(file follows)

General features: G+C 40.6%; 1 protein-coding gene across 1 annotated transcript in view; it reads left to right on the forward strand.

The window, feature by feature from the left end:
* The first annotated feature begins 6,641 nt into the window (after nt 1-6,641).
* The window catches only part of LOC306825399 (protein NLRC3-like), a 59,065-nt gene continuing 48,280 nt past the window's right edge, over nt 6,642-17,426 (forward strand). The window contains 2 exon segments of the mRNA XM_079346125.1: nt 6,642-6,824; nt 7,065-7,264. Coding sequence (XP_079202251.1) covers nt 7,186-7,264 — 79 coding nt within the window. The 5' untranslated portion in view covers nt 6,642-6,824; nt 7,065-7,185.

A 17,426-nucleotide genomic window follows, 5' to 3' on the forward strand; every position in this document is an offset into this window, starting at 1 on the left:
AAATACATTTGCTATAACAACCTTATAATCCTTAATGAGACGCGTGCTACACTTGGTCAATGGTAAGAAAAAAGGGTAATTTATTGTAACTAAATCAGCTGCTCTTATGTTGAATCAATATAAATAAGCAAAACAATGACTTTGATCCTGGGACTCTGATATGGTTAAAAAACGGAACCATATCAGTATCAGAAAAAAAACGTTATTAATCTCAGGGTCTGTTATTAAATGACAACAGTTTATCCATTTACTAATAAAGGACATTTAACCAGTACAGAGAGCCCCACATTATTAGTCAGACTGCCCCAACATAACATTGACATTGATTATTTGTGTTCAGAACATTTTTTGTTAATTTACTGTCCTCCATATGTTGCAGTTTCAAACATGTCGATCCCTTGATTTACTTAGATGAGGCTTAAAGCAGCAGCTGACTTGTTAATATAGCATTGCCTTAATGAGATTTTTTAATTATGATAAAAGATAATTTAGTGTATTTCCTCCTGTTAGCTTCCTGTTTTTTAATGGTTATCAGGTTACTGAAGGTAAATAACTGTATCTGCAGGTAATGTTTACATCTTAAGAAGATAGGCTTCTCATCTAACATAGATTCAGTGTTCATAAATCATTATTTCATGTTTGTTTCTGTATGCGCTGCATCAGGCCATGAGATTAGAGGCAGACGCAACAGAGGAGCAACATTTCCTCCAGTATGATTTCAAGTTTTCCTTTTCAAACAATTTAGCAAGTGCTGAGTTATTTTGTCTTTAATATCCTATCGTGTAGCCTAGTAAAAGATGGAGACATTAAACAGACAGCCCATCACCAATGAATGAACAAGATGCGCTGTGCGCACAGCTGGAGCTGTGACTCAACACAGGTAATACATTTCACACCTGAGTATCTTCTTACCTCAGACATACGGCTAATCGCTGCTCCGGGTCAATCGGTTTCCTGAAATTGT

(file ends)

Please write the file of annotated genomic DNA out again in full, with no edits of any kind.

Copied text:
General features: G+C 40.6%; 1 protein-coding gene across 1 annotated transcript in view; it reads left to right on the forward strand.

The window, feature by feature from the left end:
* The first annotated feature begins 6,641 nt into the window (after nt 1-6,641).
* The window catches only part of LOC306825399 (protein NLRC3-like), a 59,065-nt gene continuing 48,280 nt past the window's right edge, over nt 6,642-17,426 (forward strand). The window contains 2 exon segments of the mRNA XM_079346125.1: nt 6,642-6,824; nt 7,065-7,264. Coding sequence (XP_079202251.1) covers nt 7,186-7,264 — 79 coding nt within the window. The 5' untranslated portion in view covers nt 6,642-6,824; nt 7,065-7,185.

A 17,426-nucleotide genomic window follows, 5' to 3' on the forward strand; every position in this document is an offset into this window, starting at 1 on the left:
AAATACATTTGCTATAACAACCTTATAATCCTTAATGAGACGCGTGCTACACTTGGTCAATGGTAAGAAAAAAGGGTAATTTATTGTAACTAAATCAGCTGCTCTTATGTTGAATCAATATAAATAAGCAAAACAATGACTTTGATCCTGGGACTCTGATATGGTTAAAAAACGGAACCATATCAGTATCAGAAAAAAAACGTTATTAATCTCAGGGTCTGTTATTAAATGACAACAGTTTATCCATTTACTAATAAAGGACATTTAACCAGTACAGAGAGCCCCACATTATTAGTCAGACTGCCCCAACATAACATTGACATTGATTATTTGTGTTCAGAACATTTTTTGTTAATTTACTGTCCTCCATATGTTGCAGTTTCAAACATGTCGATCCCTTGATTTACTTAGATGAGGCTTAAAGCAGCAGCTGACTTGTTAATATAGCATTGCCTTAATGAGATTTTTTAATTATGATAAAAGATAATTTAGTGTATTTCCTCCTGTTAGCTTCCTGTTTTTTAATGGTTATCAGGTTACTGAAGGTAAATAACTGTATCTGCAGGTAATGTTTACATCTTAAGAAGATAGGCTTCTCATCTAACATAGATTCAGTGTTCATAAATCATTATTTCATGTTTGTTTCTGTATGCGCTGCATCAGGCCATGAGATTAGAGGCAGACGCAACAGAGGAGCAACATTTCCTCCAGTATGATTTCAAGTTTTCCTTTTCAAACAATTTAGCAAGTGCTGAGTTATTTTGTCTTTAATATCCTATCGTGTAGCCTAGTAAAAGATGGAGACATTAAACAGACAGCCCATCACCAATGAATGAACAAGATGCGCTGTGCGCACAGCTGGAGCTGTGACTCAACACAGGTAATACATTTCACACCTGAGTATCTTCTTACCTCAGACATACGGCTAATCGCTGCTCCGGGTCAATCGGTTTCCTGAAATTGT